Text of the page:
New York State: Gov. Andrew Cuomo Launches Vital Brooklyn Civic Infrastructure Initiative


 

 

According to the Governor’s Office

“For too long investment in underserved communities has lacked the strategy necessary to end systemic social and economic disparity, but in Central Brooklyn those failed approaches stop today,” Governor Cuomo said. “We are going to employ a new holistic plan that will bring health and wellness to one of the most disadvantaged parts of the state. Every New Yorker deserves to live in a safe neighborhood with access to jobs, healthcare, affordable housing, green spaces, and healthy food but you can’t address one of these without addressing them all. Today, we begin to create a brighter future for Brooklyn, and make New York a model for development of high need communities across the country.”

Social and economic indicators show that Central Brooklyn is one of the most disadvantaged areas in all of New York State, with measurably higher rates of obesity, diabetes and high blood pressure, limited access to healthy foods or opportunities for physical activity, high rates of violence and crime, wide economic disparities from unemployment to poverty levels, and inadequate access to high quality healthcare and mental health services.

Vital Brooklyn will break down barriers of health and wellbeing through eight integrated areas of investment:

  • Open Space and Recreation
  • Healthy Food
  • Community-Based Healthcare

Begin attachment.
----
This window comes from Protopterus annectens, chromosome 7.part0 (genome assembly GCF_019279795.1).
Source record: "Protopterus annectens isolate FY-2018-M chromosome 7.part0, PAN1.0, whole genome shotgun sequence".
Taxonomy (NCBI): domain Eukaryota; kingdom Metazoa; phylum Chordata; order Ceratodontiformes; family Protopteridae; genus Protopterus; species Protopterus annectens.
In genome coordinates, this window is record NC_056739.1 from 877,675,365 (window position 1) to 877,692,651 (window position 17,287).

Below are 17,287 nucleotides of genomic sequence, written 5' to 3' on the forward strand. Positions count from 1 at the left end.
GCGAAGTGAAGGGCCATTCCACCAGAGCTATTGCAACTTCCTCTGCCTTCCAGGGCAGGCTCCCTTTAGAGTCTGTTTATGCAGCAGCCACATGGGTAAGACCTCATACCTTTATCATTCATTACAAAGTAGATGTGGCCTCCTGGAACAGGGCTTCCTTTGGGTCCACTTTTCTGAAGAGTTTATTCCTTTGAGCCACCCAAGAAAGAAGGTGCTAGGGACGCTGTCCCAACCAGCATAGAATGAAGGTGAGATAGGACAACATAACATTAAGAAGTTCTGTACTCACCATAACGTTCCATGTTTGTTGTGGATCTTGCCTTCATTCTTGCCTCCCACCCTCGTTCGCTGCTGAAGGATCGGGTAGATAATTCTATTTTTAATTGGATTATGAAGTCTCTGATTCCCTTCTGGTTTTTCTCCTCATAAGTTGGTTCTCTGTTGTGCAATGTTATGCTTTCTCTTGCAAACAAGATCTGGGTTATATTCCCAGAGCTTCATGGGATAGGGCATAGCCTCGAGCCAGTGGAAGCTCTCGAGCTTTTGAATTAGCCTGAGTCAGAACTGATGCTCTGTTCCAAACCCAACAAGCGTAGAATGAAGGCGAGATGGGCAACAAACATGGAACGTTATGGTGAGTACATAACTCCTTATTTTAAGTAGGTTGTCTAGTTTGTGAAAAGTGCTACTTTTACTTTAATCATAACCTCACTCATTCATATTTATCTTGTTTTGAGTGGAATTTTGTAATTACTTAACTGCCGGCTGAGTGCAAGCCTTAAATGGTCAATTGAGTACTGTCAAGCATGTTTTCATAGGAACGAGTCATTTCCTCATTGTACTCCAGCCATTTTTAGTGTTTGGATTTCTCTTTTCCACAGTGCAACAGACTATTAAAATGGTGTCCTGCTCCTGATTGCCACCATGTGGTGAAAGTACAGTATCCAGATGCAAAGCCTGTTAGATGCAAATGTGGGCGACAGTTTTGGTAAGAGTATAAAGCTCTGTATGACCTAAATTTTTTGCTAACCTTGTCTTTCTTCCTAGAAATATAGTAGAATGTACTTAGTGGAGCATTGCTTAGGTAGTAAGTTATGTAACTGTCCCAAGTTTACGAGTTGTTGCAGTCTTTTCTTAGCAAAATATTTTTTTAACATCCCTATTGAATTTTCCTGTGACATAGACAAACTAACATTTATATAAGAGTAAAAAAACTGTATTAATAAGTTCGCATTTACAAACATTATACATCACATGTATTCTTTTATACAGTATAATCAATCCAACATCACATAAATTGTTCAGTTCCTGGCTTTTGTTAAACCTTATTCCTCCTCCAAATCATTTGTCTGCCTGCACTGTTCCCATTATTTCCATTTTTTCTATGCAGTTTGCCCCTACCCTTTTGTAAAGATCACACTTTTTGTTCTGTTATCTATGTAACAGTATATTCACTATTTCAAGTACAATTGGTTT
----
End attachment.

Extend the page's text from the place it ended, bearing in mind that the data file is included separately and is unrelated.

• Comprehensive Education and Youth Development
  • Economic Empowerment and Job Creation
  • Community-Based Violence Prevention
  • Affordable Housing; and
  • Resiliency

 
VITAL BROOKLYN

Open Space & Recreation
Currently, Central Brooklyn residents have some of the fewest opportunities for physical fitness in the entire state. In fact, 84 percent of Central Brooklynites have gone without adequate physical activity in the last month alone, which is more than 30 percent higher than the rest of the state.

To ensure residents have access to recreational amenities, nature and open space, Vital Brooklyn will:

  • Eliminate the area’s “park deserts” by building green space and revitalizing athletic facilities within a 10 minute walk of every neighborhood
  • Enhance amenities at more than a dozen community gardens and school yards to create public spaces for recreation and fitness
  • Create more than five acres of recreation space at state-funded housing developments
  • Improve and enhance existing recreational facilities through grant opportunities

Healthy Food
Today, one in four Central Brooklynites are food insecure — almost twice the state average — meaning they lack access to quality and variety in their diet, leading to diabetes, obesity, and other health issues.

To promote healthy lifestyles, Vital Brooklyn will increase access to nutritious food through:

  • Farm-to-Table initiatives that connect Upstate growers with Downstate families, proving youth job training and life-long healthy habits
  • Increase access to locally-sourced food by adding more than a dozen new farmer’s markets at community schools
  • Provide job training for young people through the United Federation of Teachers to develop entrepreneurial skills
  • Provide existing community gardens with additional resources to expand their services.


“Today, we begin to create a brighter future for Brooklyn, and make New York a model for development of high need communities across the country.”

Governor Andrew M. Cuomo

Community-Based Health Care